My life as a writer is more peaceful than my previous corporate life, even if full of micro disappointments, as writer’s lives tend to be. So why relate to a bird that lives every day on the knife-edge of oblivion?

I’ll be lying in the hammock, immersed in a book when I hear that familiar machine gun volley of chirps and a bright azure spark will be hovering by the feeder, its wings thrumming, guzzling sugar water as if its life depended on it. Which, in fact, it does.

I believe that daily frenzied struggle, with no option to quit, is why these birds have me captivated.

As I wait to hear back from agents on my book, attempting to strike a precarious balance between optimism and despair, I’m increasingly drawn to the avian equivalent of the little engine that could. 

You see, evolution dealt these little critters a hard blow. Originally derived from swifts (you can see the similarities when they dive), hummingbirds lost more and more weight as generations went by. They developed a unique figure-of-eight wing flap, all to better to hover next to flowers. But this helicopter-style flight (they can fly horizontally and upside down) takes a huge toll on their metabolism.

Flapping one’s wings at up to 80 strokes a second requires their tiny heart to beat over 1200 times a minute. With a frighteningly fast metabolism to power all that activity, they must find and consume more than half their body weight in sugar every day, just to survive. 

Which means every time a hummingbird stops eating, they risk dying. At night, to avoid a scenario where their bodies stop functioning for lack of sugar, they go into a state of torpor, aka short term hibernation (where their metabolic rate drops by 95% and heart drops to only 50 instead of 1200 beats a minute).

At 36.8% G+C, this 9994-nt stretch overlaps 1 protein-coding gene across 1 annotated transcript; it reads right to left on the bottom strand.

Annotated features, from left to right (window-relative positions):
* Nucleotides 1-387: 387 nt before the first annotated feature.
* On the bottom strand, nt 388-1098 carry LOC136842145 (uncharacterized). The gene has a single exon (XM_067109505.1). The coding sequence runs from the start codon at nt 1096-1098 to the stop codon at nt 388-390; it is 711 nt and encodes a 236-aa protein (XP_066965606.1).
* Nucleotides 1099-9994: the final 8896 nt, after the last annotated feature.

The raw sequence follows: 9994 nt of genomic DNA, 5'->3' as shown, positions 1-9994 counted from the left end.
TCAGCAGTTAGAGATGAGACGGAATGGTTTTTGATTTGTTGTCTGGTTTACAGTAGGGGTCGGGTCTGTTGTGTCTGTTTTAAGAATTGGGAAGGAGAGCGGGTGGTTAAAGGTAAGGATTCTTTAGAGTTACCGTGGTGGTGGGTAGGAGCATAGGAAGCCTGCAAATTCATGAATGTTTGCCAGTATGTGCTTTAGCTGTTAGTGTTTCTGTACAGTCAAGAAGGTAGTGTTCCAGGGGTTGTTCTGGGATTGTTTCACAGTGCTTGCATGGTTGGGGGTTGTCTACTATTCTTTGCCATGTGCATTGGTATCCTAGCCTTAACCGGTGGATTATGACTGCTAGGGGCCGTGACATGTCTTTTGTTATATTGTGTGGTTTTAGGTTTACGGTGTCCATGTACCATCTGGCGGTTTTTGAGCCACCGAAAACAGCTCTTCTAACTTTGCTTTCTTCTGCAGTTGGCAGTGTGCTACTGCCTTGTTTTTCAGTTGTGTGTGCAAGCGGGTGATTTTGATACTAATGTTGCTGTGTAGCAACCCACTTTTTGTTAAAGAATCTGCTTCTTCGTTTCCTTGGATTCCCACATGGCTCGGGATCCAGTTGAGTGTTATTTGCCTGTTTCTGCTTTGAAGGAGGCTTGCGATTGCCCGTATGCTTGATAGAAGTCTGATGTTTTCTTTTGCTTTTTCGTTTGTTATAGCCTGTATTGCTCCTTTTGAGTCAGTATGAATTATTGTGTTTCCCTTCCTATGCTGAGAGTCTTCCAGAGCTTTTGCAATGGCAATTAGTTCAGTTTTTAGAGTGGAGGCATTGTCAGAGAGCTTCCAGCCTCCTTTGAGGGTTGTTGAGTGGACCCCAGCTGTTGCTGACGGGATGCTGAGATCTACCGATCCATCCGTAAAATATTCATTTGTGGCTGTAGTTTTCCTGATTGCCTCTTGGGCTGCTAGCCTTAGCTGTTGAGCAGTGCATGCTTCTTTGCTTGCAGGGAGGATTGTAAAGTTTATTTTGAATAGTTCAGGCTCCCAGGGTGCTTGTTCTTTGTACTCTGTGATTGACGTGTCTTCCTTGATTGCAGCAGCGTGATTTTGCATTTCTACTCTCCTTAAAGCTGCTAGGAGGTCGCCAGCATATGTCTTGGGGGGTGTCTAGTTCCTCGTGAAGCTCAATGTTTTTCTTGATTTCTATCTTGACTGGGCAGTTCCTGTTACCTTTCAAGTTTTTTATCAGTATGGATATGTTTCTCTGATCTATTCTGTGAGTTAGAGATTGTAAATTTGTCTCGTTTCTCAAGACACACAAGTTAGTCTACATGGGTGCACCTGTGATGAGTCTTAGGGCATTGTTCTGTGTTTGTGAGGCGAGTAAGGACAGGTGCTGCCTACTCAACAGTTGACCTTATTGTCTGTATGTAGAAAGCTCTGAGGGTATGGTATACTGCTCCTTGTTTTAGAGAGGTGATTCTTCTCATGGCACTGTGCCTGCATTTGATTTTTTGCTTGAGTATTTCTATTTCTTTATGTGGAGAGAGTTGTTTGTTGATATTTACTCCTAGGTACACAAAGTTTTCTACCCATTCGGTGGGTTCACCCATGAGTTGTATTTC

The fact is that very morning a hummingbird risks being too weak to kick-start its own heart and never waking up again.

So why do hummingbirds speak to me as a writer?

I’m sure you’ve heard the phrase ‘write or die’, but it’s not as if I believe that to be true.

For me, writing is a privilege I’m afforded because I’m not living on a knife edge, unable to pay the rent this month (although it helps to pay rent at Mexico rates!).

However, this lack of struggle (not writing for survival) also increases the temptation to quit, or at least to stop believing. When an agent doesn’t appreciate my ‘”voice” or doesn’t “connect with my characters”, it’s all too easy to fall into the self-pity trap of thinking perhaps I’m not cut out for this writer thing?

And then there’s writer jealousy. You know that habit of comparing oneself to other writers that pokes in uninvited and asks questions like “Why did she get an agent before me?” or “Did you see how much more beautiful her writing is than yours?”.